Most of us look at a bird and see its avian shape in perfect alignment with the colors of its beautiful plumage. How could it be any other way? The shape and color are derived from the same object and so the brain must process shape and color together as a unified percept. Right?

Wrong. The brain processes forms and color in separate neural circuits, but because these brain regions communicate with each other, our perception appears unified.

To understand how this all works, let’s do an experiment on ourselves to separate (and then recombine in our brains) the colors and shapes from an image. We will use an illusion called the Color Assimilation Grid, developed by Øyvind Kolås, a digital media artist and software developer.

Credit: Steven Dakin (original Eastern Rosellas image from

First, let’s apply a screen to the birds (above) so that we can sample their colors but get rid of most of their shape information. We simply take the original image and blur it (to break down the shape information, not shown) and then multiply the resultant pixels in a step-by-step, pixel-by-pixel fashion with a grid screen of the same size as the original image. In the screen, white pixels equal 1 and the gray regions equal zero, so the result is a blurry colored plaid sample of the birds’ colors.

Credit: Steven Dakin (original from

Now that we have diminished the shape information and sampled the colors, we need to do the opposite: sample the shapes after diminishing the color information, so that we can later mix the two to see how shape and color assimilate in the brain. To create the shape-only image we first turn the original image to grayscale (above) and then we apply the inverse of the screen we used in the color sampling. The result is a grayscale image of the birds with the shape information preserved, superimposed with a tiny grid of empty spaces where we can later add color information without altering the rest of the image.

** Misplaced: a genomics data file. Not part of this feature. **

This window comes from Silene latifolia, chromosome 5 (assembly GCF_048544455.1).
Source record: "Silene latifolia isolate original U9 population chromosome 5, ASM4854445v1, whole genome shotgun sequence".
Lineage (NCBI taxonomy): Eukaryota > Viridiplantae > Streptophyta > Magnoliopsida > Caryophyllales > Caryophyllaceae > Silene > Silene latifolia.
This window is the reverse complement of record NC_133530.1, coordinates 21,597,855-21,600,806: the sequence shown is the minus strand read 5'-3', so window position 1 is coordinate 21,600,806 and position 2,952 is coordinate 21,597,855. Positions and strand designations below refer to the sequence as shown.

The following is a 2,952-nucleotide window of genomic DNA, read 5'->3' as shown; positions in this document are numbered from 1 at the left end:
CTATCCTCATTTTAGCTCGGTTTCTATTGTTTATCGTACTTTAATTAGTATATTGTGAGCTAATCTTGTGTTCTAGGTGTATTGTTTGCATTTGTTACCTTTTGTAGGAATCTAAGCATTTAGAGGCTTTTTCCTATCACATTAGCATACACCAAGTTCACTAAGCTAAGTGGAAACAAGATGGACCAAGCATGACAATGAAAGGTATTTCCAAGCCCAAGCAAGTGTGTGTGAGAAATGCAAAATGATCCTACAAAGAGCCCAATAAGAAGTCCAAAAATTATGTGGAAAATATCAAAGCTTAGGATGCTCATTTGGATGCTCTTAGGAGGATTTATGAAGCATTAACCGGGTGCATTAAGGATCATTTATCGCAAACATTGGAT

Credit: Steven Dakin (original from

Finally, we add the products of the two previous processes (the Blurry Colors image and the Gray Shapes image). As we do that, notice that none of the information in either image overlaps in space with the other image, thanks to the screening process that carefully separates the pixels from the two images—and presto! we get the Color Assimilation Grid Illusion. The birds are mostly gray but appear to be colored throughout, because our brains take the tiny grid of color information and spread it liberally throughout the image, even over the gray parts! This perceptual phenomenon supports the notion that our brain's circuits process shape information in a precise fashion, while processing color information in a smeary imprecise way that is pasted onto the shapes as needed… as if after the fact.

You can learn more about the Color Assimilation Grid Illusion, and how it relates to art and other perceptual effects in our new Illusions column in this month's Scientific American MIND (Nov-Dec 2019).

Further Reading:

Susana Martinez-Conde and Stephen Macknik (2019), Chasing Rainbows. NOVEMBER /DECEMBER | MIND.SCIENTIFICAMERICAN.COM